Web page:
How To Support Someone Who Has Been Sexually Assaulted

by | Jul 28, 2021 | General Health

Inspired by courageous local heroes, like Saxon Mullins, Grace Tame and Brittany Higgins, conversations surrounding sexual assault have recently leapt to the forefront of Australian media. And, while national conversation leads to greater topical exposure and potential for change, sadly it also serves as a trigger for survivors of sexual trauma.

Sexual consent is a serious thing. It isn’t an optional concept to be sporadically practiced, or worse, swept beneath the rug. When you consider a nation-wide neglect of safe sexual consent has led to an estimated 1 in 6 women (17%) experiencing an episode of sexual assault since the age of 15, the chance of you knowing one of those 1.6-million women is high.

It begs the question; if a friend reached out to share their experience of sexual assault with you, would you know how to respond? Admittedly it’s hard for anyone to know what to say or how to act in this situation. While there’s no right or wrong way to respond to an experience of sexual trauma, our list of tips on how to support someone who has been sexually assaulted will steer you in a helpful direction.

Listen attentively

When someone discloses a sexual assault to you, it means they have identified you as someone they can trust and feel safe with. Holding space for these types of conversations can become heavy, quickly. Know that while lending your ears to actively listen is encouraged, you shouldn’t feel a need to solve all problems or find instant solutions. Being present and absorbing the bulk of the message is enough to minimise the pain and lessen the burden for someone who chooses to share their sexual assault experience with you. In short; refrain from providing advice for the sake of providing advice.

Let them know you believe them

A common fear of sexual assault survivors is that they won’t be believed. The best thing you can do is to let them know they are supported. Whichever stage of the healing journey they are at, knowing that they have your unwavering support will help enormously. Don’t underestimate the power of just being there.

Be patient

There is no set timeline for sexual trauma recovery, so your patience will be one of the best assets you can bring to your friend’s recovery toolbox. Every human responds differently, so avoid placing pressure to fulfil expected recovery milestones. The fact that someone has been brave enough to share their experience with you is a big enough step in itself.

Create a safe space

It can be extremely challenging for someone to share their experience of sexual assault. Your friend or loved one is opening themselves up to levels of vulnerability beyond the ordinary, so try to be mindful of creating a space where they can feel their most comfortable. This could simply mean moving to a quieter room, switching off televisions, turning off your mobile phone, and remaining judgment free.

Educate Yourself

The impacts of sexual abuse can be complex and difficult to understand. Although every case is different, educating yourself on the impacts of sexual abuse will help you to grasp a basic understanding of what your friend is going through and how you can best respond. You’ll find the Internet and library to be your best friends, starting here:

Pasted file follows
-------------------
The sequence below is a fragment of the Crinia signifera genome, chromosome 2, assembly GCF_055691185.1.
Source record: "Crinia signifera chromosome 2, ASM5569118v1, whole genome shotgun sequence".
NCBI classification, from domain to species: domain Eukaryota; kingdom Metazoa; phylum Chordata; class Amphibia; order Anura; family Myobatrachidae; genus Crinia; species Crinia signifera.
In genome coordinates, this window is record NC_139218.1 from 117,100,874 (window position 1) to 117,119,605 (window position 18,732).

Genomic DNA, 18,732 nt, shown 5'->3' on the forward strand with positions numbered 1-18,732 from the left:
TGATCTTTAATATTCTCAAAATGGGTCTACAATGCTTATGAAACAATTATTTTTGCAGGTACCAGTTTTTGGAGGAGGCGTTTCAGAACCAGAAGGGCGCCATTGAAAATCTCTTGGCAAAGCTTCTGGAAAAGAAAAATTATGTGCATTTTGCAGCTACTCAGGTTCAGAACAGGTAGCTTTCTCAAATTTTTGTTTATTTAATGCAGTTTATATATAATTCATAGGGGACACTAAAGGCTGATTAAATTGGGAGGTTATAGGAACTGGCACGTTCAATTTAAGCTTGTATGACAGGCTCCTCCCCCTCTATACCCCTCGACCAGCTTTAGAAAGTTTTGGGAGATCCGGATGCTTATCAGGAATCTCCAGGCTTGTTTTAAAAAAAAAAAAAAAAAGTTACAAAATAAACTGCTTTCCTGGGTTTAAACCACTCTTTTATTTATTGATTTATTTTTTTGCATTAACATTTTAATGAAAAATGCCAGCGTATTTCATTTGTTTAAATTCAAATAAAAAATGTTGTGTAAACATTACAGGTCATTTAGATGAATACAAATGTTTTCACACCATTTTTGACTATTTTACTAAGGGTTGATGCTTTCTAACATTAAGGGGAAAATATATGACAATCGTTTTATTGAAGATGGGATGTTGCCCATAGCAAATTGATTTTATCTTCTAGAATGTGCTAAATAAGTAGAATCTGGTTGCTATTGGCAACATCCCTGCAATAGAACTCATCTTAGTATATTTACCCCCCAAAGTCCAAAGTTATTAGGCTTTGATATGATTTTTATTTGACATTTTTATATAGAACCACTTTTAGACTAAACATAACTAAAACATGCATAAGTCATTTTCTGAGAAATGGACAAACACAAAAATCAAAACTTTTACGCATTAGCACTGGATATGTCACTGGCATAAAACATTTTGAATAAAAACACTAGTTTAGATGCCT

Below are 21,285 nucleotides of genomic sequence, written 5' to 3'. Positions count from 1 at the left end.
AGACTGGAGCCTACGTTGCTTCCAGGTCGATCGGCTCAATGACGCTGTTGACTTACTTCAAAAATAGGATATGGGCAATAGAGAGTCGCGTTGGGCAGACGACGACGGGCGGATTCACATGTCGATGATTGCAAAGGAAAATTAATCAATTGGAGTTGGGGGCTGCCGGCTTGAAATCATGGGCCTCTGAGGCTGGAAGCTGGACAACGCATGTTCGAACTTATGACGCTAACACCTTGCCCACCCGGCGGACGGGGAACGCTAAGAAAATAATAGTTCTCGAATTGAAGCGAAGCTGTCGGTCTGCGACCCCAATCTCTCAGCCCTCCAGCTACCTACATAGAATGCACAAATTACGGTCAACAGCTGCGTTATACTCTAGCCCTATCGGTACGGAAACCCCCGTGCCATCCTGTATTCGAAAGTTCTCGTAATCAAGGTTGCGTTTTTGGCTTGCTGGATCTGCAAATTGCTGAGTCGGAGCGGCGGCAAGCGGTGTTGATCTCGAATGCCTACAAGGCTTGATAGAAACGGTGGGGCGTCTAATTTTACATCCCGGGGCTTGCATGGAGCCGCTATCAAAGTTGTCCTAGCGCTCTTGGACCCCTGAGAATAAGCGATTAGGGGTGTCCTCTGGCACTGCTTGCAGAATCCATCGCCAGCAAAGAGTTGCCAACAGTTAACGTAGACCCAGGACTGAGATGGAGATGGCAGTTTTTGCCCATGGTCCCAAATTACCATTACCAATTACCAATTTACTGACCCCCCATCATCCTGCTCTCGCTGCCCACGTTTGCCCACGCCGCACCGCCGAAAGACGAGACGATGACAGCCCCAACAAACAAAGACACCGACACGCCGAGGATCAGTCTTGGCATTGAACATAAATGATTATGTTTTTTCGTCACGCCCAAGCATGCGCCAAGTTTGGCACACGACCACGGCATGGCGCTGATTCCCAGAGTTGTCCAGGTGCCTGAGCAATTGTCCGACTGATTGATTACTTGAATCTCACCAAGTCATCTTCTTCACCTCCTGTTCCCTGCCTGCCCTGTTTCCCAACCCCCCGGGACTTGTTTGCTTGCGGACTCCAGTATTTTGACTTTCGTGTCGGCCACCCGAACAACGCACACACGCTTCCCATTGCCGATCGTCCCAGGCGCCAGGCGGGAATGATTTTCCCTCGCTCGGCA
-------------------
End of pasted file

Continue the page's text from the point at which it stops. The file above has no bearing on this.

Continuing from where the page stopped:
1800 RESPECT

Bravehearts

Reach Out

Honour their recovery

The road to recovery can look different for each individual survivor. Ultimately, it’s up to your friend or loved one to call the shots on how to move forward with their healing and at what speed. Honour their needs without forcing them to partake in anything they’re not ready for. While professional help will prove beneficial, your friend shouldn’t feel pressured into this stage of recovery until they feel 100-percent ready. Be patient with their needs during every step of the journey.

Follow up

Healing from sexual assault is a long journey. Once you’ve had the initial conversation, become an ongoing source of support by regularly checking in. Maintaining an open line of communication enables your friend to feel safer in revealing more information when and if they’re ready.

Self-care is important, too

These situations can take a toll on you, mentally and physically. When your friend comes to you, chances are it won’t be a one-time event. The healing process is ongoing, so remember to take some time out of your regular routine to connect with those you feel safest with, write in a journal, meditate, be mindful, lightly exercise, and nap when you feel it’s necessary to recharge.

If you don’t feel comfortable checking in with a friend or family member for confidentiality of your friend or otherwise, seek professional help. You can explore therapy or reach out to telephone support through services like 1800 RESPECT (1800 737 732), Lifeline (13 11 14) or the best sexual assault helpline for your state.

In 2018-19, 97% of sexual assault offenders recorded by police in Australia were male. Enough is enough. Women of Australia are tired of being abused, ignored, accused, misled and not believed. When it comes to the respect women and the female body, we certainly are not ovary-acting. The sexual assault needs to stop.


Remember, don’t go it alone. Please reach out for help.

Lifeline: 13 11 14 or lifeline.org.au

Beyond Blue: 1300 22 4636 or beyondblue.org.au

Kids Helpline: 1800 55 1800 or kidshelpline.com.au

Headspace: 1800 650 890 or headspace.org.au

Are you anxious? Take the Beyond Blue quiz to see how you’re tracking and whether you could benefit from support

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